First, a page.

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Mindfulness meditation training and attention in older adults : an ERP study

Bertrand, CL 2013 , 'Mindfulness meditation training and attention in older adults : an ERP study', Coursework Master thesis, University of Tasmania.

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Given the current and predicted physical and financial costs of cognitive decline in older adults, considerable research attention has focussed on finding interventions effective in slowing or reversing this decline. More recently, mindfulness meditation practices, derived from Buddhist meditation techniques have been considered as possible attentional training tools. The present study examined the electrophysiological correlates of attention in healthy older adults before and after 10 weeks of mindfulness meditation training in the Vipassana tradition. A visual threestimulus oddball paradigm was employed and accuracy and reaction time measures, as well as event related potentials (ERPs) were compared before and after the mindfulness meditation course. Mean amplitude and peak latency of ERP components P3a and P3b were measured in response to the novel and target stimuli in the oddball task respectively at the two time points. Participants were 16 healthy
adults aged between 60-85 years (M= 68.13, SD = 7.22) with no previous meditation experience. Results failed to show support for the hypotheses that mindfulness training would be associated with improved performance on behavioural measures and reduced P3a and P3b amplitude and latency as elicited by the novel and target stimuli respectively. The implications of these results were considered in context of the varied results of previous work in the study of the relationship between mindfulness meditation and attention, particularly in older adults. Recommendations for future research centre on the need for rigorously conducted randomised controlled trials to further explore this relationship and the potential for mindfulness meditation to be incorporated into cognitive training programs.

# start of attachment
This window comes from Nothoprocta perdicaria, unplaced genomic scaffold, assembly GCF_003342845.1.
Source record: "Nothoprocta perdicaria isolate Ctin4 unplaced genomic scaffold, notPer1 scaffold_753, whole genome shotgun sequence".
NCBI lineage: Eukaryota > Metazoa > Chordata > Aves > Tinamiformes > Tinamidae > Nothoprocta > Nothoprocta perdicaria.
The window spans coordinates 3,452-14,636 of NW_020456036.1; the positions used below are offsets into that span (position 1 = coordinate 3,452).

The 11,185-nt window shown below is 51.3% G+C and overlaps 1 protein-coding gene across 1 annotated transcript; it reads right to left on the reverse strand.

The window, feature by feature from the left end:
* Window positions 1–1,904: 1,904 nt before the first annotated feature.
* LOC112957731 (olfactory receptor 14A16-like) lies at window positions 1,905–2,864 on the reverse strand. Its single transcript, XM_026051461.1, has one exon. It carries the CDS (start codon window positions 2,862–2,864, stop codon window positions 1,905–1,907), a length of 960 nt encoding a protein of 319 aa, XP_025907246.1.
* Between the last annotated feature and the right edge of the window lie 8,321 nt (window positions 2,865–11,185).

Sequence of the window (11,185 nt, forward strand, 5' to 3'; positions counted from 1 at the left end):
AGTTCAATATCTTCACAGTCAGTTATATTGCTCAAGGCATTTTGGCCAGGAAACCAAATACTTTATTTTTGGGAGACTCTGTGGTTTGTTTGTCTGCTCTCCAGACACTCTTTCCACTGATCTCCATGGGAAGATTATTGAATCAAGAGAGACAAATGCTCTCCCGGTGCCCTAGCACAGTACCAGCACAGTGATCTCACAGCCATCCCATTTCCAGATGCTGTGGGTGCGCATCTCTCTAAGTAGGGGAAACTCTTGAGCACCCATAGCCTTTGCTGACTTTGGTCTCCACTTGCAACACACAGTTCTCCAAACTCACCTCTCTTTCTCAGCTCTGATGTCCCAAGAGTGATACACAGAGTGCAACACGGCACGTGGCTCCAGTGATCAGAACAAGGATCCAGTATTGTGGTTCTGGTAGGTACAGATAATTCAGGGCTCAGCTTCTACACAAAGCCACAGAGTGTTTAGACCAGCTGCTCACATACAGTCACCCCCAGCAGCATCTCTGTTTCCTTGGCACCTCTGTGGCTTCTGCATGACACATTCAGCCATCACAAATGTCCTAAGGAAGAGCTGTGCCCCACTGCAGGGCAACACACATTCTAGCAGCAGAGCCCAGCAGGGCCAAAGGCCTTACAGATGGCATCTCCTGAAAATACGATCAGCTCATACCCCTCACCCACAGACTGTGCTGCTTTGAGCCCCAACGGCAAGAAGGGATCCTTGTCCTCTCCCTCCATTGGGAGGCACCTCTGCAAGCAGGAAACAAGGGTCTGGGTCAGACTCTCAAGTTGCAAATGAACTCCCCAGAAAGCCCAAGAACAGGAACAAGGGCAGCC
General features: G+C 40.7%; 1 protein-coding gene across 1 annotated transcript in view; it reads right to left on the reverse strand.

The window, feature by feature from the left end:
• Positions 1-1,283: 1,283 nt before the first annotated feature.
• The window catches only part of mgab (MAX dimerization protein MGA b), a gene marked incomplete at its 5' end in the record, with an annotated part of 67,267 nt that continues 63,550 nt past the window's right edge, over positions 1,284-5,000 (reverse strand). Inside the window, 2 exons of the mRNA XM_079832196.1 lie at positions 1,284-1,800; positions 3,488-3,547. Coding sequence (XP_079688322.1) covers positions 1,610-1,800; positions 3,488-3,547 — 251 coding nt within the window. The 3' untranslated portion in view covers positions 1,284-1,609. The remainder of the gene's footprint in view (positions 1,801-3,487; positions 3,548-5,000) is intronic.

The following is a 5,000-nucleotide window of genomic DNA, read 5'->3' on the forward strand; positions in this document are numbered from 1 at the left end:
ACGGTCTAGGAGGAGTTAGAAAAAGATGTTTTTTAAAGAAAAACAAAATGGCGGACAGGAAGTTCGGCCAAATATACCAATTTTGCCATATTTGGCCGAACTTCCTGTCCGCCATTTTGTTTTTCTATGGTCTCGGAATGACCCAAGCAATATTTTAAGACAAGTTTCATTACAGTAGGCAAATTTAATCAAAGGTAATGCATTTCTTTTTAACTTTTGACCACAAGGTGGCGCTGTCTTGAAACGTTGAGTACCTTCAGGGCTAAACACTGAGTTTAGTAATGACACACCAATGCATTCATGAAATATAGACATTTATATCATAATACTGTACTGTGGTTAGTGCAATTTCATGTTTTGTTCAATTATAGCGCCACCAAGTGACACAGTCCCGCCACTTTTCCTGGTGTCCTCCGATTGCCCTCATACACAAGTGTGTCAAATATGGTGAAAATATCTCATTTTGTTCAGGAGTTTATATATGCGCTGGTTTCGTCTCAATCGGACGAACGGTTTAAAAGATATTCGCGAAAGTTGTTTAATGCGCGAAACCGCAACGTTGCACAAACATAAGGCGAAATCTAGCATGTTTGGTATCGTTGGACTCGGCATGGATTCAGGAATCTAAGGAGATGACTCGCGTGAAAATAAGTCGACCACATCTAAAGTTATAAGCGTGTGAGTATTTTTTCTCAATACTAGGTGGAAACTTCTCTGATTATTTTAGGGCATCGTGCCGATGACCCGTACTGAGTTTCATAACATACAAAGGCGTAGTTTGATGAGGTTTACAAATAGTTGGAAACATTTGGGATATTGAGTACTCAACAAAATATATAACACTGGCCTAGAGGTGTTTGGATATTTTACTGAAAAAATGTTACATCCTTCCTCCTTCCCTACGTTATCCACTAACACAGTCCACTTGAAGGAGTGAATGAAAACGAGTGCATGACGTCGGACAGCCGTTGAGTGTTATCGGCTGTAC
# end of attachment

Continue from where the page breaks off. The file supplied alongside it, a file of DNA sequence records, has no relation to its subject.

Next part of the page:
Separate from the declines in cognitive domains seen in different forms of dementia, cognitive decline is also a normal consequence of ageing in otherwise healthy individuals (Epel, Daubenmier, Moskowitz, Folkman, & Blackburn, 2009; Slagter,
Davidson, & Lutz, 2011). Older adults show not only general slowing of information processing, but also deteriorations in specific higher cognitive functioning. This age-related cognitive decline has been found to occur across a variety of cognitive domains, such as: episodic memory; visuo-spatial skills; and executive functioning including working memory and attention (Buckner, 2004; Hseih, Liang, & Tsai, 2011). Such declines may have a significant effect on an individual's ability to live independently and undertake various activities of daily living; and subsequently, their quality of life may decline (Wolinsky et al., 2006).

Item Type: Thesis - Coursework Master
Authors/Creators:Bertrand, CL
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Copyright 2013 the author

Additional Information:

Thesis (MPsych(Clin))--University of Tasmania, 2013. Includes bibliographical references

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